"I'm afraid that they will take us away from here because we are undocumented, I'm afraid that the situation in my Country will not be solved, that we will not be able to return to our families," says Brangely, a Venezuelan migrant living in Colombia. She, like hundreds of thousands of other migrants, left her native country in search of better opportunities, putting her life and that of her family at risk, leaving everything behind her.

Violence, insecurity, poverty, and family reunification are the main drivers of migration in the Americas. According to the World Migration Data Portal, of the total world population, 3.6% (280.6 million) is made up of international migrants.

And beyond the numbers, we must always remember that behind the figures are the faces and people who migrate: men, women, and children who live real "odyssey" in their movements, and who often face even greater difficulties once they do arrive at the destination countries.

Even just by providing some time and space for young people to have fun and play can make all the difference in their lives!

Faced with this situation, the Salesian Social America Network (RASS) - the Network of Salesian social works and services for children, adolescents, and young people at risk of social exclusion in America - present in 18 Provinces and 22 countries of the region, with operational headquarters in Quito, Ecuador - responded with assistance programs for children, adolescents, young people, and migrant families, which benefit approximately 3,310 migrants every day.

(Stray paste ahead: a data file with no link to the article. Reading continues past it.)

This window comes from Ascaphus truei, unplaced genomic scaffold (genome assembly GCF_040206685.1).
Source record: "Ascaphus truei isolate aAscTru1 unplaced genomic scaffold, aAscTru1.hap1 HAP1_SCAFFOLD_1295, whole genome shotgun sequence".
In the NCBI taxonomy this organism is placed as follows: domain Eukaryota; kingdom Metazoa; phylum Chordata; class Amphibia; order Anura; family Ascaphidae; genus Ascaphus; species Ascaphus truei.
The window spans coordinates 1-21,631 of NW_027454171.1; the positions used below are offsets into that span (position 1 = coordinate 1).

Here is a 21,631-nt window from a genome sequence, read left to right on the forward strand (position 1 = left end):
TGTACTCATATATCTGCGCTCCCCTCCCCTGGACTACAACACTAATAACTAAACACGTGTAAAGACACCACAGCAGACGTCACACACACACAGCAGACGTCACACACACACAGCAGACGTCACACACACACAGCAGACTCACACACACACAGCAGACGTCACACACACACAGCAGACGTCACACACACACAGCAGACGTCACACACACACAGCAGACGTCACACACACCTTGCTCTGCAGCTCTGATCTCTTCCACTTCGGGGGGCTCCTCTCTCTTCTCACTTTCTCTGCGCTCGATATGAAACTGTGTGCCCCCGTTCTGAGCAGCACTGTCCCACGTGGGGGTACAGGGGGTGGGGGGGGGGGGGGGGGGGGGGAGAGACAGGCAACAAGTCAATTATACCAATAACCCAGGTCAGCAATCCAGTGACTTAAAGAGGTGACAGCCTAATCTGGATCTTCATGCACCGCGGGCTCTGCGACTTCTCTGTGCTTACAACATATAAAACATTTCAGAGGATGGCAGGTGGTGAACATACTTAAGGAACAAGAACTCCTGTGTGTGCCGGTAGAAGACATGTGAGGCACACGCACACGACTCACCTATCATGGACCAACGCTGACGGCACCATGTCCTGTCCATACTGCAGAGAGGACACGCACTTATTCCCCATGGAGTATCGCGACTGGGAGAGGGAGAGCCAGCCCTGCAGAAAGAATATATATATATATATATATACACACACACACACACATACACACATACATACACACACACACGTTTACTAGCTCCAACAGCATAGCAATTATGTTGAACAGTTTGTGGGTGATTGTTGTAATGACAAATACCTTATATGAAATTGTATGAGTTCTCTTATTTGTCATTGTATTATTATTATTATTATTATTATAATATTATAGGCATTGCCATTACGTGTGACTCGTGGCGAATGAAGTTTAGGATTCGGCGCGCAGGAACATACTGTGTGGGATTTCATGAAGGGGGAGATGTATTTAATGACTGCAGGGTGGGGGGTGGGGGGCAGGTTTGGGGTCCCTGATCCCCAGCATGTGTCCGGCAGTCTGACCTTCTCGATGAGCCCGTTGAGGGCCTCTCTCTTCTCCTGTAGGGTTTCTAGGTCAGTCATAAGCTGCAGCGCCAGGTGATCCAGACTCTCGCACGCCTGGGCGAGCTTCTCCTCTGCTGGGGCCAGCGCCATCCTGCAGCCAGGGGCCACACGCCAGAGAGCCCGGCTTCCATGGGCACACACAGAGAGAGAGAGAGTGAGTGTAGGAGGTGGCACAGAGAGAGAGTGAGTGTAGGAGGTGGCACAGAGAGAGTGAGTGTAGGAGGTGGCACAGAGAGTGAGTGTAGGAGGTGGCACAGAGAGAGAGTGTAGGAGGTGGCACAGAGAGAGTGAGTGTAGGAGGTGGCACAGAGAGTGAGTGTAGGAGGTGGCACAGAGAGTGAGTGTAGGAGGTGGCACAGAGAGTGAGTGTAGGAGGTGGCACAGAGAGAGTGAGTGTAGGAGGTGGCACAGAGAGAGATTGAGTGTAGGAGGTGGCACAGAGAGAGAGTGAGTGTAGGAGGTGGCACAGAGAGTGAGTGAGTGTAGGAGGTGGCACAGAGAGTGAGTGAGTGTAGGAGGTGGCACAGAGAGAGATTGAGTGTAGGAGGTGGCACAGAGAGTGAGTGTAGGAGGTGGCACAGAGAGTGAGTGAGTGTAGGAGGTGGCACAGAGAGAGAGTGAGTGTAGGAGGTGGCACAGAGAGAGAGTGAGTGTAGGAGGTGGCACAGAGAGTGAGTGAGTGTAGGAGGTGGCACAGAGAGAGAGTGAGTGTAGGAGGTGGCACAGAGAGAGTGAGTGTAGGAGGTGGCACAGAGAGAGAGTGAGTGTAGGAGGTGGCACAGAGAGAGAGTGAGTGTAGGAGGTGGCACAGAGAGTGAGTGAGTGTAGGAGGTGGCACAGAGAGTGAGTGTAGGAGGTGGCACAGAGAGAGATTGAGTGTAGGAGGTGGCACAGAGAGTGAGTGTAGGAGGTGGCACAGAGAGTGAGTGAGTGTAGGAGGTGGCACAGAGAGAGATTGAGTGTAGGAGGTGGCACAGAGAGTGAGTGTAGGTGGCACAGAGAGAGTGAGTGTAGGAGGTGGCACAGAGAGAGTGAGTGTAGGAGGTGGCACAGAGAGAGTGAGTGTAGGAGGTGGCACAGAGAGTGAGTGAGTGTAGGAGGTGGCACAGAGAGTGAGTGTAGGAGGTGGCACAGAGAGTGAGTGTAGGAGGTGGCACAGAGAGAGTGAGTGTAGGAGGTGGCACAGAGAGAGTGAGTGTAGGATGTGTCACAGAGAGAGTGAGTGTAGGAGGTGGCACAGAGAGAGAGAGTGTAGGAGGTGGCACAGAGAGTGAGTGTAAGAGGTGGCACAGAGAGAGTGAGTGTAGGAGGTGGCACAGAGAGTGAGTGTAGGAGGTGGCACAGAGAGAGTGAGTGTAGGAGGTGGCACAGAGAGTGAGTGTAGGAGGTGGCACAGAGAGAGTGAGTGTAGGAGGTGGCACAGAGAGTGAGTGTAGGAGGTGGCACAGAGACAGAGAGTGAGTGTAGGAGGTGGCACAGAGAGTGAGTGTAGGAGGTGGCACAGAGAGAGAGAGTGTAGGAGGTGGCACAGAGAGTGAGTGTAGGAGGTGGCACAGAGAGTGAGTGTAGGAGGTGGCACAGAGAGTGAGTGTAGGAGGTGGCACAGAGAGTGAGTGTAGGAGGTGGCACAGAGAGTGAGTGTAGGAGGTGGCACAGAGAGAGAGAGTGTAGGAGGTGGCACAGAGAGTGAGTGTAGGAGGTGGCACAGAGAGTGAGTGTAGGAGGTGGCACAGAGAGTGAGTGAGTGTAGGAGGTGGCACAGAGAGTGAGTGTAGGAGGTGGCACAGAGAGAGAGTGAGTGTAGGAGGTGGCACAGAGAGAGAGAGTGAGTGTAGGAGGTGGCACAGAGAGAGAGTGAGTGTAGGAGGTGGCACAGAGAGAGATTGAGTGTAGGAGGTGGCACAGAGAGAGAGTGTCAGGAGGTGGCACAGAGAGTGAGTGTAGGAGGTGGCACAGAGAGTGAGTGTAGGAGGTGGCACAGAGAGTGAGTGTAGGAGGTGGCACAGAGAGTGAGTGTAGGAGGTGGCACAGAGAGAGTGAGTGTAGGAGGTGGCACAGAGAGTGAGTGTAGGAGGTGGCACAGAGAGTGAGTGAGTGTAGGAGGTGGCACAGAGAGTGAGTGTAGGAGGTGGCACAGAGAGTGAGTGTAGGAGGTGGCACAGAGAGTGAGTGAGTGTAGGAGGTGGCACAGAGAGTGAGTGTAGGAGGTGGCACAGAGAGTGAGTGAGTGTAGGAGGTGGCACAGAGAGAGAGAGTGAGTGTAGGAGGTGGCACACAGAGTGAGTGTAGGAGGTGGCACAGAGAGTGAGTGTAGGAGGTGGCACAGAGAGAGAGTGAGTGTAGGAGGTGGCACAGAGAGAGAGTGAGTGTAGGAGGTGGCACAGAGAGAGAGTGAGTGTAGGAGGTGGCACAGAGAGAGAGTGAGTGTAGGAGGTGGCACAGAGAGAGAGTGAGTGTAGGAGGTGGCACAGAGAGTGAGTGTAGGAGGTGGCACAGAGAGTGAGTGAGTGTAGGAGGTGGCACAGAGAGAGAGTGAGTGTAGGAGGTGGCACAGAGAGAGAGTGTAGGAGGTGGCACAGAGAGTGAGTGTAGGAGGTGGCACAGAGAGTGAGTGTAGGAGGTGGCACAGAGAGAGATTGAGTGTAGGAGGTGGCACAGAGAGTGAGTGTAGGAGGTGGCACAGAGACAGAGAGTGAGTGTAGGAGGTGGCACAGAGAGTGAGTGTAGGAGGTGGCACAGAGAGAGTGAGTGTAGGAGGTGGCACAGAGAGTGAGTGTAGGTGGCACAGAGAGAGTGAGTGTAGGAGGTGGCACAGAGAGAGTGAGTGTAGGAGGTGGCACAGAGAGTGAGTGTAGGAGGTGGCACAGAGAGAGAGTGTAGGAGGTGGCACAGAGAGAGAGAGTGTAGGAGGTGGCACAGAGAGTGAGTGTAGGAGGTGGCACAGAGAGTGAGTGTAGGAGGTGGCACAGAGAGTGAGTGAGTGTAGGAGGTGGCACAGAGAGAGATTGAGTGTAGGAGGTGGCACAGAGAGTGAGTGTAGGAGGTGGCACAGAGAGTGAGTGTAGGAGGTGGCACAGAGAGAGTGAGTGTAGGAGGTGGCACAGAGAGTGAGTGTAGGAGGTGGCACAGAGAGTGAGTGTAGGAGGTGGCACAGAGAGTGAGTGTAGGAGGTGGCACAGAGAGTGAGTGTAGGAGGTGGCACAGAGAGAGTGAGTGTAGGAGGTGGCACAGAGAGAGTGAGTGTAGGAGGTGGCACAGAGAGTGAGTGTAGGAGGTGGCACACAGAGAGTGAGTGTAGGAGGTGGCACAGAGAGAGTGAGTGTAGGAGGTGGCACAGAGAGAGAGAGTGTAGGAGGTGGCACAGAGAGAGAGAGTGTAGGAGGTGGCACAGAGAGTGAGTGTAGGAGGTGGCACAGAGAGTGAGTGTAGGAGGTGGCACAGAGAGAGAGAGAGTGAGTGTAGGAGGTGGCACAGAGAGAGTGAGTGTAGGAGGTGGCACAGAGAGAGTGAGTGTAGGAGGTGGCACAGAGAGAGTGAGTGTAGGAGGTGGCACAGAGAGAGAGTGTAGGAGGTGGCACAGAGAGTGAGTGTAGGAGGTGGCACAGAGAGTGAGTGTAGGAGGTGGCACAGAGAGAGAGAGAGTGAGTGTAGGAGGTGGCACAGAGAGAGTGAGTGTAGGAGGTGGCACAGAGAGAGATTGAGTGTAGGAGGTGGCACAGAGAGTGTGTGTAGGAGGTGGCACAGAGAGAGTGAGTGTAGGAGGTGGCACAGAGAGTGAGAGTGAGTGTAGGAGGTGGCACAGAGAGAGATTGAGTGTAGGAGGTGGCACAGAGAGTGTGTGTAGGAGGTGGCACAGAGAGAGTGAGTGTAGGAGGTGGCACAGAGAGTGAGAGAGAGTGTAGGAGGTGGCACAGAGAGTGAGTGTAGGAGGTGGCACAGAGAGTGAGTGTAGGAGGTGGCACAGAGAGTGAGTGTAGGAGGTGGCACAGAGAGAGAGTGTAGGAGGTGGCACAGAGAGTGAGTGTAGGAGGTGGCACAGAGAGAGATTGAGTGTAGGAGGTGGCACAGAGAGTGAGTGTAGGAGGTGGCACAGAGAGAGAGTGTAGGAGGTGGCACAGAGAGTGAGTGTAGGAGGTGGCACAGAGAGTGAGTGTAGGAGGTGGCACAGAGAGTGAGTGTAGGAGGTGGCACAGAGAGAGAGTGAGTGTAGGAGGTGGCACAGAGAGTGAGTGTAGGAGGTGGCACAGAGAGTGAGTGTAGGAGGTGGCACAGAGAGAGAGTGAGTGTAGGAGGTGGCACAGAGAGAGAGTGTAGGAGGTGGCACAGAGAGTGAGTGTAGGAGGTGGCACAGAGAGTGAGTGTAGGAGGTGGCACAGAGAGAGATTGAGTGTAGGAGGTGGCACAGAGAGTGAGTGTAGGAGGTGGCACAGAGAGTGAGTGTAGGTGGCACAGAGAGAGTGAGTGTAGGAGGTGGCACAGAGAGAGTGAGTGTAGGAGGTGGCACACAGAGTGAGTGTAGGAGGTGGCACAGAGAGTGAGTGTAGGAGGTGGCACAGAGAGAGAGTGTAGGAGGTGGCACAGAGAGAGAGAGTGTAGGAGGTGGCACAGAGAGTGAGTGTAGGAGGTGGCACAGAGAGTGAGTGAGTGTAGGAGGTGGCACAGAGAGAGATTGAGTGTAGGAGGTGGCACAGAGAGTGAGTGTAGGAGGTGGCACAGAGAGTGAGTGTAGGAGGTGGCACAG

Below, just a few examples from the Network Provinces:

  • Mexico: between 800 and 1,000 people are assisted daily, offering them food, medical care, shelter and legal assistance.
  • Central America: Food, accommodation and legal advice are provided to 1,500 people every day, in addition to working with 40 dependent refugees.
  • Peru: a shelter and a training program for 60 young Venezuelans have been set up.
  • Ecuador: during the pandemic, canteens were opened serving 80 Venezuelan families living on the street every day.
  • Colombia: There are comprehensive assistance programs for more than 700 members of migrant families.
  • Eastern United States and Canada: a program focused on school support activities and the good use of free time is active, where more than 60% of the 2,000 young people who participate each year are migrants.
  • Chile: Work is being done to restore the violated rights of 30 immigrant families, especially women with dependent children.

Masks on and providing food for those whom need it most has become one of the most enduring and endearing images of the worldwide Salesian reponse to COVID-19.

This year, the theme that Pope Francis proposes for the World Day of Migrants and Refugees is: "Towards an ever greater 'we'", and it invites us to work in defense of the rights of those who migrate. The ministry that RASS carries out, as a network of Salesian works and in collaboration with governments, international institutions and NGOs, tries to do just that and is summarized in 4 verbs: to welcome, protect, promote and integrate.


This story originally appeared in ANS